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Ukraine: Collective Farm System Proves Entrenched

  • Ron Synovitz



For nearly 10 years, the directors of collective farms and their allies in many former Soviet republics have blocked reforms to agriculture -- particularly laws aimed at breaking up the old collectives by allowing land to be bought and sold. One of the worst situations is in Ukraine, where superficial reforms have done little more than create new rural oligarchies. RFE/RL correspondent Ron Synovitz reports.

Prague, 5 April 2000 (RFE/RL) -- The main argument against private land ownership in former Soviet republics is much the same whether it comes from the manager of a collective farm in Russia or a Communist parliamentarian in Kyiv. Those opposed to private land rights say they want to protect their countries from criminals and foreign plunderers.

But reformers note that the main opponents of land reform are those with a vested interest in maintaining the status quo -- even if that means keeping workers trapped, virtually as serfs, on semi-privatized farms. The reformers say the right to buy and sell land is the first real step toward creating a productive, market-based agriculture sector. They argue that the use of land as collateral for short-term loans is the foundation of Western farm credit systems.

Without full property rights -- including the right to use land as loan collateral -- Russia and Ukraine are not able to take even the first step toward creating a credit system for private farmers. So farmers in both countries are still struggling simply to buy seed, fertilizers and fuel. The current system forces them into unfavorable barter trading, where they often pledge half of their future harvest just to get supplies for spring planting.

Ukraine's Agriculture Ministry says that -- with most collective farms transformed into joint-stock companies and cooperatives -- the Soviet-era system of collective farms has ceased to exist. But the Organization for Economic Cooperation and Development, or OECD, says the transition has been in name only, and that Ukraine's land privatization exists only on paper.

The OECD notes that inefficient and corrupt collective managers held over from the Soviet era still control most of Ukraine's large, quasi-privatized farms. Many of these managers have lucrative ties with regional business bosses who control food production and grain storage facilities.

The agrarian power base of Ukraine's leftist politicians -- who control the parliament -- also depends on keeping the old Soviet networks intact. Communist and Socialist parliamentarians continue to defend the interests of the new rural oligarchies by blocking land laws. As a result, Ukraine's reforms actually discourage workers from leaving old state farms to start their own operations.

Managers of the renamed -- but essentially unchanged -- collectives still control social services in rural communities. These services include housing, health, education and even supplies of electricity and water. That means cooperative mangers have the ability to deny essential services to those who try to break away from the large farms.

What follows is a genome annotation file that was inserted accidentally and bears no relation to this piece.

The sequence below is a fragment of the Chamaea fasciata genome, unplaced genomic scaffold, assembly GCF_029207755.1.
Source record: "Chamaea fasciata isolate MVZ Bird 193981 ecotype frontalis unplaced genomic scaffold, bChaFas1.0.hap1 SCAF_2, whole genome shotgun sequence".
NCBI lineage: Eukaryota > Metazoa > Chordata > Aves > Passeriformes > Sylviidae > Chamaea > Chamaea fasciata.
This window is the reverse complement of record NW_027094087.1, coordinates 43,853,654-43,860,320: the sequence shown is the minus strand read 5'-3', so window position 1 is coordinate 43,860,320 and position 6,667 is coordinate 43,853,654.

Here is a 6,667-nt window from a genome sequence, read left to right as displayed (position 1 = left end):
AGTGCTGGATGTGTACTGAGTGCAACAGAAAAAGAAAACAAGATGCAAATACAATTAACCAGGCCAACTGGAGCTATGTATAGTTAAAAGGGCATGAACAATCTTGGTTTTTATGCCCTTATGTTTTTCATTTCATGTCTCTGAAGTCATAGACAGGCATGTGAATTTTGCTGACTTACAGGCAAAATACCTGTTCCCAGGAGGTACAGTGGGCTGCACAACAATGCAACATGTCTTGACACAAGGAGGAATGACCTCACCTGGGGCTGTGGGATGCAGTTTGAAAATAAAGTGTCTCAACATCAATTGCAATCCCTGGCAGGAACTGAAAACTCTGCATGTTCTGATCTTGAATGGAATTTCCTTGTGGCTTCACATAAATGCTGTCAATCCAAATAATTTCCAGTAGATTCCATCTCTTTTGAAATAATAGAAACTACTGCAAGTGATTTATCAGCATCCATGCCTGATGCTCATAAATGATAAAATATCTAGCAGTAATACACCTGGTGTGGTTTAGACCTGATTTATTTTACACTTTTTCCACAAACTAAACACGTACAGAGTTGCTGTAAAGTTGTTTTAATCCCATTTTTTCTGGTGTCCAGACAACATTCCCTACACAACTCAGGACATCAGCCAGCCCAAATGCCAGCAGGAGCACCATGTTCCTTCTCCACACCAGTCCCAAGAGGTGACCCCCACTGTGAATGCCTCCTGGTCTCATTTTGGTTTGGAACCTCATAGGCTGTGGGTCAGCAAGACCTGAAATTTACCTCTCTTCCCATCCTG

Ukrainian farm workers have been issued certificates that, in theory, give them the right to a share of land from their former collectives. But few have land titles or can identify a plot of land as their own. The region around Odesa is a typical example. In that area, of more than 341,000 rural residents with certificates for the right to obtain land, only about 6,000 have actually received titles.

Some farmers on collectives have sought to exchange their certificates for land titles, even though the legal and economic conditions for small family farmers are quite unfavorable. But those who try are often given the most undesirable plots of land from the old collectives. Reformers say it is not surprising that most workers -- many of whom are owed months of back wages -- still choose to stay with the renamed collectives.

President Leonid Kuchma issued a decree in December aimed at completing the privatization of Ukrainian agricultural land by this month. But the lack of supporting legislation from parliament has left inconsistencies, and the target date for completing the titling process has now been pushed back to 2002.

It remains unclear whether Ukraine's parliament will pass laws allowing land to be bought and sold. Western agriculture specialists in Ukraine say it appears the government finally is committed to real land reform. But years of dithering have chased away most foreign investors. Even U.S. government aid programs for Ukrainian farms have been cut back dramatically, due to corruption and the lack of reform progress.

All of these conditions have contributed to the steady decline of Ukrainian agriculture since 1992. Last year's grain harvest was the worst since World War II -- so poor that it forced the former "bread basket of the Soviet Union" to import grain from Kazakhstan to meet domestic needs. Forecasts predict the grain harvest this year to be even lower than last year. Several Ukrainian regions already are experiencing bread shortages, and more are expected.

The shining stars in Ukrainian agriculture are the small garden plots at people's private dachas. The OECD says more than 85 percent of Ukraine's food supply is now produced on dachas, which comprise less than 14 percent of the country's agricultural land. The OECD says this statistic alone should be enough to convince Ukrainians that private land rights are the salvation for their ravaged agriculture sector.

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